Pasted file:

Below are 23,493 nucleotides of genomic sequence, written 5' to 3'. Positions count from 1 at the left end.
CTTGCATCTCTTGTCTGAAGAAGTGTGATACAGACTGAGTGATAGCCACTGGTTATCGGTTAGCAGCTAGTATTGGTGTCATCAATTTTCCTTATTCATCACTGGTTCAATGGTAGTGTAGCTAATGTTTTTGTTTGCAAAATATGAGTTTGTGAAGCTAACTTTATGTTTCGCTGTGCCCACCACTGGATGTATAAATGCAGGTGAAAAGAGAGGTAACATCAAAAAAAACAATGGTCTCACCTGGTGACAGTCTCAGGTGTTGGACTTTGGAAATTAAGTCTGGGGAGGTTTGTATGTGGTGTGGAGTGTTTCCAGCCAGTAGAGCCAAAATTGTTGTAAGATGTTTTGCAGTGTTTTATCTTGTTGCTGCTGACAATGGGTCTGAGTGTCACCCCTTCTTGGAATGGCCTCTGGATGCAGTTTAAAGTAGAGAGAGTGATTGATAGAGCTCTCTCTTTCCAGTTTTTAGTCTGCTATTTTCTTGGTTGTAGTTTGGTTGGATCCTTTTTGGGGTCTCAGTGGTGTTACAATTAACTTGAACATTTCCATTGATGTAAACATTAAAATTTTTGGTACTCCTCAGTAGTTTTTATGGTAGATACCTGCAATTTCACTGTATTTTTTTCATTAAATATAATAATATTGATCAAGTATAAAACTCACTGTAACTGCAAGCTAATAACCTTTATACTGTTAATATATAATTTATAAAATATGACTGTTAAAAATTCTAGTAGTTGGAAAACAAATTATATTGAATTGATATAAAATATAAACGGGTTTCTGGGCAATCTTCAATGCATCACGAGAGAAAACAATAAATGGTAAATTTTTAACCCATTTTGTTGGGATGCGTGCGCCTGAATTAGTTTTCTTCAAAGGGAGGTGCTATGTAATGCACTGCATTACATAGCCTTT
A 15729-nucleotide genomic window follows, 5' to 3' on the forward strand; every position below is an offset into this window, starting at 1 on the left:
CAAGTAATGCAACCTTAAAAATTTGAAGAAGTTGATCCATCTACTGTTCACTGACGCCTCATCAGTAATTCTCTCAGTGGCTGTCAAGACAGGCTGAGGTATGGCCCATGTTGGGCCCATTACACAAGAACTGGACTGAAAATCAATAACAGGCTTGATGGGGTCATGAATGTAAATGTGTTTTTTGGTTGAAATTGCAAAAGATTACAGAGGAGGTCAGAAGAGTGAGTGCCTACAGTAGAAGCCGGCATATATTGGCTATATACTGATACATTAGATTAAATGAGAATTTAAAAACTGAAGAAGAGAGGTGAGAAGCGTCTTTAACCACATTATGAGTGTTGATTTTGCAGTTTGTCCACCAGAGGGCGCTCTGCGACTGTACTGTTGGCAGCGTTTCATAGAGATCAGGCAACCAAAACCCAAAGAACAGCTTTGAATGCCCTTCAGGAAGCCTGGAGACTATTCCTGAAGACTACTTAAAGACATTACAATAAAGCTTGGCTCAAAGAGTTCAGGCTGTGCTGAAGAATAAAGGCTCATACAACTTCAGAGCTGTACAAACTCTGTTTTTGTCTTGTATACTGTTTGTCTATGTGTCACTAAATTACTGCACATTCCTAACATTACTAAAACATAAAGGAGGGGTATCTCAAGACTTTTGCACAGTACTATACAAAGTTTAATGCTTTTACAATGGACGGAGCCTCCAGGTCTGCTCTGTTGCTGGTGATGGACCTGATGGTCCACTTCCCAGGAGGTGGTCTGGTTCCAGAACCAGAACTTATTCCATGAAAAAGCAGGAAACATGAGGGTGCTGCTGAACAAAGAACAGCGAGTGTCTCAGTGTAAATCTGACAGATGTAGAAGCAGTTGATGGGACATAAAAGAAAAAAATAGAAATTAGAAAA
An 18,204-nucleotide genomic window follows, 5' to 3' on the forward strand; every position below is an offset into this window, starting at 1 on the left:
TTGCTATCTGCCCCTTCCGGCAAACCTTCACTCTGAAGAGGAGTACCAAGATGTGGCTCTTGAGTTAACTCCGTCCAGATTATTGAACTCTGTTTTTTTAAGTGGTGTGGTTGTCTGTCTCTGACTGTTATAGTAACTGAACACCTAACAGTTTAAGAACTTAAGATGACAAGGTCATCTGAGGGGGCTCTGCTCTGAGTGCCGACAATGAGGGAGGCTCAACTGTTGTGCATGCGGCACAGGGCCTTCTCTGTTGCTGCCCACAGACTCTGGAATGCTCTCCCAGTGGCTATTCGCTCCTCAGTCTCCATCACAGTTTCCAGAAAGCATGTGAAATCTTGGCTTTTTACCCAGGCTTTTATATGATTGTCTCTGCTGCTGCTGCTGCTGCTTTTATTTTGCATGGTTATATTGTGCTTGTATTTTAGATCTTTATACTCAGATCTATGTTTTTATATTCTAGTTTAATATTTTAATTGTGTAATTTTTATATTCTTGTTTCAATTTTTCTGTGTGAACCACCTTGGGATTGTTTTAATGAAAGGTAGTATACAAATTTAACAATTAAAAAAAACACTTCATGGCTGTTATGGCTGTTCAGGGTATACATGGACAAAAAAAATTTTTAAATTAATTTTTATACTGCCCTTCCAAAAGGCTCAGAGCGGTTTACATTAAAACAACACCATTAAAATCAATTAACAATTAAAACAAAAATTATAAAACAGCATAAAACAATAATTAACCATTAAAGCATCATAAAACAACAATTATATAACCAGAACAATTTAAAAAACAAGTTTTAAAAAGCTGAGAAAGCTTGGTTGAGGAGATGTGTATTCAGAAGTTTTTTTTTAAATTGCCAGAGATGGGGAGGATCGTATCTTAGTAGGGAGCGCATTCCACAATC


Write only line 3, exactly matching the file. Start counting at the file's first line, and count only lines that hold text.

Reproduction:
A 15729-nucleotide genomic window follows, 5' to 3' on the forward strand; every position below is an offset into this window, starting at 1 on the left: